Greetings from Jaipur! For the past several weeks I have been getting settled into the vibrant city as well as my organization, Digantar. Everyone has been very welcoming and helpful. My first project was to assess government school teacher trainings being conducted through the Quality Education Program (QEP) in Baran District, Rajasthan. QEP is a collaborative effort of which Digantar is a member. One of the main aims of the QEP program is to improve the quality of teaching in government schools. This is based on the idea that quality of education can be improved through classroom processes, the learning environment, and support from the community. In order to help achieve its goals, QEP conducts trainings for government school teachers every year. These trainings include discussion of particular subject material and methodology, such as math and science, as well as educational perspective. This year, 5,000 government school teachers participated in the ten-day trainings.
My assessment was particularly focused on the educational perspective training. The goals of the education perspective training are to empower teachers to be critical thinkers and to instill a sense of purpose and conviction in the teaching profession.
For a week, I spent each day visiting different training camps to observe what was happening and interview participants, trainers and QEP team members. The educational perspective trainings have been running for the past three years, with each year having a different theme. This year was focused on discussion of the Right to Education Action (RTE)— landmark legislation making primary education in India free and compulsory. RTE also includes provisions for teacher responsibilities, curriculum and pedagogy, school facilities, and community involvement.
The training modules incorporate the ways in which teaching and learning should be occurring in government school classrooms—trainers as facilitators, group discussion, small group work, and opportunities to think critically and learn from each other. During the trainings, teachers were not shy to express opinions and ask questions! Common questions and concerns surrounding RTE included: • Doubt that RTE will be implemented due to government/educational system corruption • Concern about how to manage multiple learning levels in one class and what to do when students enter in the middle of the year • Doubt regarding the ability of parents to participate in education • Unclear what they will do to encourage school attendance among children who have not attended school in the past • Concerned RTE means more work for them
Teacher participants were eager to speak with me and answer my questions, and they had quite a few questions for me as well! The barrage of questioning included: Why are you here? How much is your salary? Do you like Michael Jackson? How much does a cup of chai cost in America? When I come to America, can I stay with you? Are you married? Do you have dowry in America? Do teachers in the U.S. have to go through trainings?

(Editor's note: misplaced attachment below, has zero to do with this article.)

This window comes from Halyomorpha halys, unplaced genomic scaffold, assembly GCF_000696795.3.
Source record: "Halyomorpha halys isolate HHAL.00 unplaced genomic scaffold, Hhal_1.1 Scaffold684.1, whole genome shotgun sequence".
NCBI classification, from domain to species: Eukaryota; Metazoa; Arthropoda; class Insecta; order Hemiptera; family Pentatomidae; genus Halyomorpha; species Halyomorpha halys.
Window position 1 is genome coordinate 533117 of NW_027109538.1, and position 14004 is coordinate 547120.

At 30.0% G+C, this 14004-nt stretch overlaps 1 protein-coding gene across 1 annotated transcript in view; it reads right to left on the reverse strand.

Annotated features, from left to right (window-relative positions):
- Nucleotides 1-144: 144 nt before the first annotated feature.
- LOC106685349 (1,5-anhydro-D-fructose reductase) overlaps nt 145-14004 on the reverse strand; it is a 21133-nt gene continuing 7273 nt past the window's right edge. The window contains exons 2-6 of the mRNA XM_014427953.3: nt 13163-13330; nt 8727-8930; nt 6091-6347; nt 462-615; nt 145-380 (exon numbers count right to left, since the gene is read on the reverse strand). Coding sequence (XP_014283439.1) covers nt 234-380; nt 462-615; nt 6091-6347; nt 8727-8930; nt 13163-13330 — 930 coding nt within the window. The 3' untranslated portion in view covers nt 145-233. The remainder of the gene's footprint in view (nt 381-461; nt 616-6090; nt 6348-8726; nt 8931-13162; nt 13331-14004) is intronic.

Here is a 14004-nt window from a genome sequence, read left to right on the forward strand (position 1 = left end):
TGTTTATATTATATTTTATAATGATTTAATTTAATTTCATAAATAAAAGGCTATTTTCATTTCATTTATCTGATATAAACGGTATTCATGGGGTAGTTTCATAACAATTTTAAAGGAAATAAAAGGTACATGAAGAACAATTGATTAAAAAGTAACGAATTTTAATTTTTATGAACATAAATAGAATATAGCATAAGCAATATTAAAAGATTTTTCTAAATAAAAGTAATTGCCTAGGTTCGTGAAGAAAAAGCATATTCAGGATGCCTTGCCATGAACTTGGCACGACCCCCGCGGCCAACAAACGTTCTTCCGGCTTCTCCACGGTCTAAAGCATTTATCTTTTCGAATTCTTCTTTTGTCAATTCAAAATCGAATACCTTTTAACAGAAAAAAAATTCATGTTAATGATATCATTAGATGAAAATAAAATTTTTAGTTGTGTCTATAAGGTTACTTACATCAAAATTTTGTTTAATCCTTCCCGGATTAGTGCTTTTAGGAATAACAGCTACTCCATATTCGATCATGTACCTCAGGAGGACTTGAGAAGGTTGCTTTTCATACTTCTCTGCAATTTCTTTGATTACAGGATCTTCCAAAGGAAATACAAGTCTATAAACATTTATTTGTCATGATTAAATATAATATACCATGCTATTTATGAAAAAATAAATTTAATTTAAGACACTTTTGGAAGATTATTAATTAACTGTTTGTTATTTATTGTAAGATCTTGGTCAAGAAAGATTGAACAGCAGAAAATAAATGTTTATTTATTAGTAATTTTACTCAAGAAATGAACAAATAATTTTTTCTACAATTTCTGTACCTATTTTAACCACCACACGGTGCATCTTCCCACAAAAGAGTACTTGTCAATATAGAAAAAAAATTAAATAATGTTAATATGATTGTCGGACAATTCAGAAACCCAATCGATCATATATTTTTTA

My metal water bottle also created quite a stir in one of the sessions. The teachers were finding it quite fascinating. After passing it around, opening it to smell and stick their fingers inside, there were many questions that required answers. What is in it? What is it made of? What does it cost? Can you find it in India? Can you keep chai in there? Can you keep water in there? Where do you get your water from? My water bottle ended up being quite a consuming topic.
While in Baran, we stayed at the QEP guest house, a pleasant place in which you can almost always find team members and visitors coming and going. One of the biggest draws, I think, is Rajesh ji’s fantastic cooking. Rajesh ji takes care of the guest house and prepares delicious vegetarian meals for whoever is staying at or visiting the guest house. He also came to my rescue when one evening there were an uncommonly high number of chuhas (or rats) scurrying about my room. Despite what I am sure were their friendly intentions (I tried to give them Disney’s Cinderella-like personas in my mind), I was quite squeamish about it, much to everyone’s entertainment. When one particularly bold fellow dashed towards me, I feebly called for Rajesh ji as I watched it disappear into the next room. Moments later, I heard a loud THWAP and peaked out the door to see Rajesh ji, chuppal (sandal) in hand, and the poor chuha victim lifeless on the floor. While that was completely unnecessary, I appreciate his gallant efforts.